Instead of turning this into a piece on the Motion Picture Association of America and its relevancy in today’s age of cinema (can someone explain to me the ratings term “thematic elements”?), the organization is indirectly responsible for raising the documentary’s profile. And like the old adage says, “There’s no such thing as bad publicity,” especially when it makes an arcane ratings board look like a bunch of imbeciles.
The documentary presents five stories interwoven. We begin in Sioux City, Iowa, and follow 12-year-old Alex Libby. A loner called “fishface” by his classmates, his biggest ordeal comes in the form of the bus ride to school. Constantly abused by those sitting around him, Alex has become so accustomed to the daily ritual that he compartmentalizes it telling his parents that it isn’t that bad when asked. It isn’t until Hirsch captures one incident on the bus that a red flag is waved and he turns the footage over to the parents to watch. Mr. and Mrs. Libby, well aware of the ritual abuse, have taken meetings with school officials to snuff out the problem. But the vice principal and her conciliatory tone does little to assuage the issue. She would rather make like an ostrich and keep her head in the sand. Her belief that bullying can be solved with a simple handshake just shows how out-of-touch she is with today’s school environment where the kids are more salacious in their verbal taunts – even taking it viral on sites like Facebook – and propensity towards violence.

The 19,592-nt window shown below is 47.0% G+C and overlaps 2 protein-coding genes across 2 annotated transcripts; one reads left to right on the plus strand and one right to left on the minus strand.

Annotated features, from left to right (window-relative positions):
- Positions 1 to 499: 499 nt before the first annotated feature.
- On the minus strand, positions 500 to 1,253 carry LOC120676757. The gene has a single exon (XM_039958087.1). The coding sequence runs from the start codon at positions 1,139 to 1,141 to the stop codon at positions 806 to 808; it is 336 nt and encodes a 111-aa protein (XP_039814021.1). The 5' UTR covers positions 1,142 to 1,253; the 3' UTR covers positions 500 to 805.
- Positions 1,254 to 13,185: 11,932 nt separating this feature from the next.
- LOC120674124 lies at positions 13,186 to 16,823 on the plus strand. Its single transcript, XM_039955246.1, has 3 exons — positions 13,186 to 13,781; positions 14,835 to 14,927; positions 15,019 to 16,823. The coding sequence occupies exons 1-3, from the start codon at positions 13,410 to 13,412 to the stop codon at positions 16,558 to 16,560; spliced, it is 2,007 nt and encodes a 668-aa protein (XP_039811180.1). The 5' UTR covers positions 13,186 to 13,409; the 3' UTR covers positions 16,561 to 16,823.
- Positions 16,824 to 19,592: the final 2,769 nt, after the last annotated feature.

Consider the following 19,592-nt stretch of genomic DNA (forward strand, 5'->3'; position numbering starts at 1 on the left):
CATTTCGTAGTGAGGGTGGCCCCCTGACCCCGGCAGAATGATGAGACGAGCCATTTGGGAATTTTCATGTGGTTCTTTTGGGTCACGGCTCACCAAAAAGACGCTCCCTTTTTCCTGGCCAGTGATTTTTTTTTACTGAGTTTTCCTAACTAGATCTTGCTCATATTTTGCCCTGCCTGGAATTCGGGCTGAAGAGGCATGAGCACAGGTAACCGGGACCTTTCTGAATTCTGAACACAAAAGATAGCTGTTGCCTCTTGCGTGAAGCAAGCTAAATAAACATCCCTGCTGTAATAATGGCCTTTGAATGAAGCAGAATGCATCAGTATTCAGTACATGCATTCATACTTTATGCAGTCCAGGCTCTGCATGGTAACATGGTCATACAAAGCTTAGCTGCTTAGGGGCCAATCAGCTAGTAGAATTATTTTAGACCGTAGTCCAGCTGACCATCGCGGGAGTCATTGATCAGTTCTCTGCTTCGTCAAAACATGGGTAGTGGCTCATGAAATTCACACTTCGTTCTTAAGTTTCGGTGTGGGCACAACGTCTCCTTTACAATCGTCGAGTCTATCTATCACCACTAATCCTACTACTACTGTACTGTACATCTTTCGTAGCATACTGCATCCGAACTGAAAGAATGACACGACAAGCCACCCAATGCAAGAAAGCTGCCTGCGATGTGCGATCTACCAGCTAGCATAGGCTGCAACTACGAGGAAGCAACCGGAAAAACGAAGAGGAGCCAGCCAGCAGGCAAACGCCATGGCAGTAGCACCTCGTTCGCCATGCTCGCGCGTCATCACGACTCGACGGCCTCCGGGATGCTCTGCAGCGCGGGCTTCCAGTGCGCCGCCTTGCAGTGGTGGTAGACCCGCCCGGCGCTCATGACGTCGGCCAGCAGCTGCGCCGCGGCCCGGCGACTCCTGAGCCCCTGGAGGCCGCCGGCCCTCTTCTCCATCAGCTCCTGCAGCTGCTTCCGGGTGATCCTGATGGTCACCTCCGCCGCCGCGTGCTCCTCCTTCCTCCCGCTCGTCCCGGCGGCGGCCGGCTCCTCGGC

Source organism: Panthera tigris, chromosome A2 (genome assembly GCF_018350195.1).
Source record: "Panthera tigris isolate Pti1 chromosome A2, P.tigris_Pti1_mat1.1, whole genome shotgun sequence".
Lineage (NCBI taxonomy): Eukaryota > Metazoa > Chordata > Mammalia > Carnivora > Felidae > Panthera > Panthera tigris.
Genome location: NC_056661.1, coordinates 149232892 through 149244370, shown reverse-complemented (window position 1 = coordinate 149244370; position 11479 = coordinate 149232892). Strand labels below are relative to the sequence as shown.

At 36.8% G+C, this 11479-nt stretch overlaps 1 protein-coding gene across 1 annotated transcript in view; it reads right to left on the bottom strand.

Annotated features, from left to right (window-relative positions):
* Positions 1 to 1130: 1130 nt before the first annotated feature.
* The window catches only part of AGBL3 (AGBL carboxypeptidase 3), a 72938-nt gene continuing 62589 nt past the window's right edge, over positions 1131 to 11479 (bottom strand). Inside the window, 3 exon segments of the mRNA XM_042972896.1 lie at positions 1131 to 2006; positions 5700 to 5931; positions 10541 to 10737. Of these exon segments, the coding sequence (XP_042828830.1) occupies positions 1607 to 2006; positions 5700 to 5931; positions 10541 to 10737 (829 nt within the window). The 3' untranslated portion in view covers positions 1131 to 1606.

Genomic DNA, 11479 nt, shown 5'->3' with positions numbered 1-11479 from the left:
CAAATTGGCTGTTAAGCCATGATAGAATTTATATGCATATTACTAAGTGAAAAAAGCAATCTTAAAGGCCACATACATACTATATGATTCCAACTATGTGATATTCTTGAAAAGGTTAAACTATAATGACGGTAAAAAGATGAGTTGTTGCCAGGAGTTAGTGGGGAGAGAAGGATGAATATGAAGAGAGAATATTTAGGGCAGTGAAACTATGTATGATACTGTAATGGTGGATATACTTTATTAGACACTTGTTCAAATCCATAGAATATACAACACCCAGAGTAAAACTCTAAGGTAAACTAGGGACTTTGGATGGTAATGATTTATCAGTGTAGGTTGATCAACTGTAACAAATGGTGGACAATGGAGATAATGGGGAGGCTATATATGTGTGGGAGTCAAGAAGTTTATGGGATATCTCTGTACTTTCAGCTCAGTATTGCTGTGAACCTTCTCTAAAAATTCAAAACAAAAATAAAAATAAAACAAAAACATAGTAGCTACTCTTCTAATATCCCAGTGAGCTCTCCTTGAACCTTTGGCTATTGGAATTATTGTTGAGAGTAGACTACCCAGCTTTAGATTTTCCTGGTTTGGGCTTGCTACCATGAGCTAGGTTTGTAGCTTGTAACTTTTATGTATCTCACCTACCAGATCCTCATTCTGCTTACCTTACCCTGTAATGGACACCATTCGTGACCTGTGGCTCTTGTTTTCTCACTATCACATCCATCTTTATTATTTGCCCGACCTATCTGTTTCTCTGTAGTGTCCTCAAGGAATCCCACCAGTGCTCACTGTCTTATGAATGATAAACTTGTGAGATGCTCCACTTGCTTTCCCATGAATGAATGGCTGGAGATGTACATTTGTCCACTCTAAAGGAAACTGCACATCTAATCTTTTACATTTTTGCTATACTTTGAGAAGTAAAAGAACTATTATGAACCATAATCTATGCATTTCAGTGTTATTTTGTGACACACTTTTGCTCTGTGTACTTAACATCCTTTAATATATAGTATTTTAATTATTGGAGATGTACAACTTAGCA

Moving to Tuttle, Oklahoma, we encounter Kelby Johnson, a 16-year old lesbian. The resident outcast since coming out of the closet, she turns to her friends and parents for support. In a telling admission, Kelby admits to having been a “cutter” (slang for cutting yourself with a blade to relieve emotional pain). Her parents, who have come to accept their daughter’s lesbianism, made the suggestion that they move to a different town where different lifestyles are accepted; Kelby shoots the idea down admitting that if she leaves they win.